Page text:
In FIG. 17(c), the open angle θa of the magnetic pole A is larger than 360/2P, and the open angle θb of the magnetic pole B is larger than 360/2P and shifted from the opposing position a-a' of the magnetic pole A by an angle γ. Since the open angles θa and θb are larger than 360/2P. the polarity of the resultant detent torque is as indicated at c in FIG. 23(b), and, by shifting the opposing position of this magnetic pole, the polarity of the detent torque due to the asymmetrical section is as indicated at a in FIG. 23(a). Thus, the resultant detent torque is as indicated at e in FIG. 23(c), so that complete balancing is substantially possible.

In FIG. 17(d), an interpole having the same open angle of larger than 360/2P, is provided by shifting a magnetic pole of an angle α=360/2P in a thrusting direction with respect to the main magnetic pole M, whereby the same effect as that of FIG. 17(b) is obtained. The detent torque due to the main magnetic pole M has a polarity as indicated at c in FIG. 23(b), and the interpole C has a polarity as indicated at c of FIG. 23(a). The resultant torque is a detent torque as indicated at e in FIG. 23(c), which means complete balancing of the detent torque is substantially possible.

FIGS. 18(a) through 18(d) show detent torque adjusting systems utilizing the above four balancing means.

In FIG. 18(a), the magnetic pole B in FIG. 17(a) is shifted by an angle γ in the positive rotating direction from a position where it is opposed to a magnetic pole A having a detent torque polarity as indicated at g in FIG. 24(a), whereby the phase of the detent torque in the magnetic pole B is shifted in the positive rotating direction as indicated at h in FIG. 24(b). By combining these two forces, a curve k as shown in FIG. 24(c) is obtained. Thus, the detent torque is balanced and a reduction in magnitude to approximately one third of the curve g, h is attained. Further, the phase is shifted such that the peak of excitation torque j and the peak of detent torque i substantially coincide with each other. The positive rotating direction corresponds to the direction of opening rotation of the rotor magnet Mg, and the negative rotating direction corresponds to the direction of closing rotation.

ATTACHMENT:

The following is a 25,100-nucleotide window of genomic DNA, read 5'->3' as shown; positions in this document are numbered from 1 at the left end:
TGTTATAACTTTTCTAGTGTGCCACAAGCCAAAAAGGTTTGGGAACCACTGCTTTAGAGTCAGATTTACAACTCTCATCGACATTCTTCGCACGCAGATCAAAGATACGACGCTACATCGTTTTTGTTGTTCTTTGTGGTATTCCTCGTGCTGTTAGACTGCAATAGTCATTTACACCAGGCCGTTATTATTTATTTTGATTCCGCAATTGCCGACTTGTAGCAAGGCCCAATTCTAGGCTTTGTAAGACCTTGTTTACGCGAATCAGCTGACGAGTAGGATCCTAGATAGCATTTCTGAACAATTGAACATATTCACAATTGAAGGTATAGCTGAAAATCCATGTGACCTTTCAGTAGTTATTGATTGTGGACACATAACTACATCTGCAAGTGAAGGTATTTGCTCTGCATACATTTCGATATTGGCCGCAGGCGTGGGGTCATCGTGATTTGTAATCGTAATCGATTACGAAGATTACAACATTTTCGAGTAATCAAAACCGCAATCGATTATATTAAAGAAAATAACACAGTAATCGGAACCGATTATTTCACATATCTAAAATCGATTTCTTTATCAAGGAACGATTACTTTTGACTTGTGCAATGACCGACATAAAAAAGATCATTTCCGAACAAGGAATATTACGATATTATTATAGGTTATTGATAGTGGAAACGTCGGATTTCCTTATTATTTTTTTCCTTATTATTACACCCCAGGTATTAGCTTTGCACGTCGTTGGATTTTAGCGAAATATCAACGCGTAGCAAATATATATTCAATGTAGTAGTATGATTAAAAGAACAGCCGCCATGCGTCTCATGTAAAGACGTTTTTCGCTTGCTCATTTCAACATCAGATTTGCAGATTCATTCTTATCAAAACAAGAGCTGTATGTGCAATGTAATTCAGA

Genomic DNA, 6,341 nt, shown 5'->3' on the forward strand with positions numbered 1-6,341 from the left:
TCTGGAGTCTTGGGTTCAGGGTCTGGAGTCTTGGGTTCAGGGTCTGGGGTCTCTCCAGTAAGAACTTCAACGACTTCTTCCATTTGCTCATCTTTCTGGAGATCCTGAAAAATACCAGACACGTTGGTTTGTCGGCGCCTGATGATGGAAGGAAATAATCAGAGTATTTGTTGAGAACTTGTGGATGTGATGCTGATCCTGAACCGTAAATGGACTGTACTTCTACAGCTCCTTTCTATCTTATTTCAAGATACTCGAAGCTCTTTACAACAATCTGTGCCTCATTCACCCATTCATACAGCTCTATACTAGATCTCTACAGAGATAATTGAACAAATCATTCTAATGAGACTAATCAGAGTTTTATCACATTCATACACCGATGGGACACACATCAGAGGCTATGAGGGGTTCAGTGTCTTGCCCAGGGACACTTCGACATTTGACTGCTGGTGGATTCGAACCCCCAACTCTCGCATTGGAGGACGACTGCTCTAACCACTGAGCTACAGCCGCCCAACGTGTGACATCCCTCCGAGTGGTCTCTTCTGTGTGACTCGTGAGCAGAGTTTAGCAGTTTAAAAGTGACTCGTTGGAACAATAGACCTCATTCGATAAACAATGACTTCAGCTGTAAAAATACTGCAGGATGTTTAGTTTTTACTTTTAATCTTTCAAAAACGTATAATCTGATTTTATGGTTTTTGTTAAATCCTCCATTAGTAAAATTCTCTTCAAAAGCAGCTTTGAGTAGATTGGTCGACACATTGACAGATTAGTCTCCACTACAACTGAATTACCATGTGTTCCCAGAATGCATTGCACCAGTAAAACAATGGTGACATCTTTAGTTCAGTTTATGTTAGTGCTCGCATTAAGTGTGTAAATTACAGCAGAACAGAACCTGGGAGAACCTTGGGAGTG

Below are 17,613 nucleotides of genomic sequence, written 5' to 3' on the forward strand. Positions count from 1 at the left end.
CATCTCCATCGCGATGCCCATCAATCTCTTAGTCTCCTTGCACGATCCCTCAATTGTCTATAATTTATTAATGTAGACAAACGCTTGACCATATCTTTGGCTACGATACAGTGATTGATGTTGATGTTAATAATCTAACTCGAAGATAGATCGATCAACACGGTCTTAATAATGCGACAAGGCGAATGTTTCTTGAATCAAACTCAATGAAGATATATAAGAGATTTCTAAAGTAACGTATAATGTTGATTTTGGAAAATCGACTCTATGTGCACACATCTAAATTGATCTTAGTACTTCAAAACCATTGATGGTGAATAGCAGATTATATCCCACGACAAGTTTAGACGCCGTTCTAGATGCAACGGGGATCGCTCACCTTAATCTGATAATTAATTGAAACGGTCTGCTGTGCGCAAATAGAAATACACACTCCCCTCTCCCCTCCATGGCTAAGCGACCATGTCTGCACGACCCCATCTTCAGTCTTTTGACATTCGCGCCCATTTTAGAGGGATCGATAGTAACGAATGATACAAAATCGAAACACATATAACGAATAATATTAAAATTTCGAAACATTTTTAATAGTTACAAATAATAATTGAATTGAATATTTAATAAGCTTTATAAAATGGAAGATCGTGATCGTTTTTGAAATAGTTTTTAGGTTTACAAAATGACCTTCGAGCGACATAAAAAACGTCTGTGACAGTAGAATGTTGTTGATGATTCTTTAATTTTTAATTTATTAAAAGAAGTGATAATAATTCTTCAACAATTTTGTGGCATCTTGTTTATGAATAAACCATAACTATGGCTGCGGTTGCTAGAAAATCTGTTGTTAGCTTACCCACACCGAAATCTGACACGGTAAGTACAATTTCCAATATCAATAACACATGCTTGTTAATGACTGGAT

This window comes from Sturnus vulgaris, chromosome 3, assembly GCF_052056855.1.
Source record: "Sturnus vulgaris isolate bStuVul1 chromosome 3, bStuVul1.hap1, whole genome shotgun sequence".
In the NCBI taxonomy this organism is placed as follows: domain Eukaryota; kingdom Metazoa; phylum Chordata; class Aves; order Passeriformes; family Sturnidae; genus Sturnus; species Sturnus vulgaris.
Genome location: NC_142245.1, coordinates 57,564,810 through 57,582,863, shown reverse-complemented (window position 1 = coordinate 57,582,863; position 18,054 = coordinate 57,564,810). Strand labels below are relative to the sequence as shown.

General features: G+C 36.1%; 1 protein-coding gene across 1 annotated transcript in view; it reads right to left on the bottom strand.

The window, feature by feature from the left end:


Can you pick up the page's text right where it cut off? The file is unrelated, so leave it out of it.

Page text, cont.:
Similarly, in FIG. 18(b), the angle made by the main magnetic pole M and the interpole C in FIG. 17(b) is shifted from the position of α=360/2P in the direction of closing rotation by an angle β of 360/2P or less to thereby balance and adjust the detent torque.

In FIG. 18(c), the angle γ in FIG. 17(c) is further enlarged to balance and adjust the detent torque within the range:

360/2P>γ>0

In FIG. 18(d), the angle β in FIG. 17(d) is shifted from the position of the angle α=360/2P, made by the main magnetic pole M and the interpole C, in the direction of closing rotation by 360/2P or less to balance and adjust the detent torque.

The available range of this motor as shown in FIG. 24(c) is a range within which the detent torque i is utilized as return torque to enable the motor to be driven by overcoming the detent torque i by the excitation torque j. The resultant force k of the detent torque i and the excitation toque j is the close torque. In this case, it is desirable for the detent torque i to be adjusted to approximately 1/2 of the excitation torque j.

In FIGS. 19(a) through 19(d), a cutout is provided in a magnetic pole. In FIGS. 19(a), 19(c) and 19(d), a cutout is provided in the magnetic pole A of FIGS. 18(a), 18(c) and 18(d), and the open angle θ of the excitation magnetic pole A, including the cutout, is made larger than 360/2P, whereby the detent torque component of the magnetic pole A is increased to thereby obtain a desired detent torque in synergy with the above-mentioned balancing/adjusting means.

In FIG. 19(b), which shows a modification of FIGS. 18(a) and 18(b), a cutout is formed in the return direction in the same stator such that the angle δ made by the main magnetic pole M1(M2), having an open angle larger than 360 C./2P, and the interpole C1(C2) is larger than 360/2P, whereby the detent torque is balanced and adjusted by the angle δ.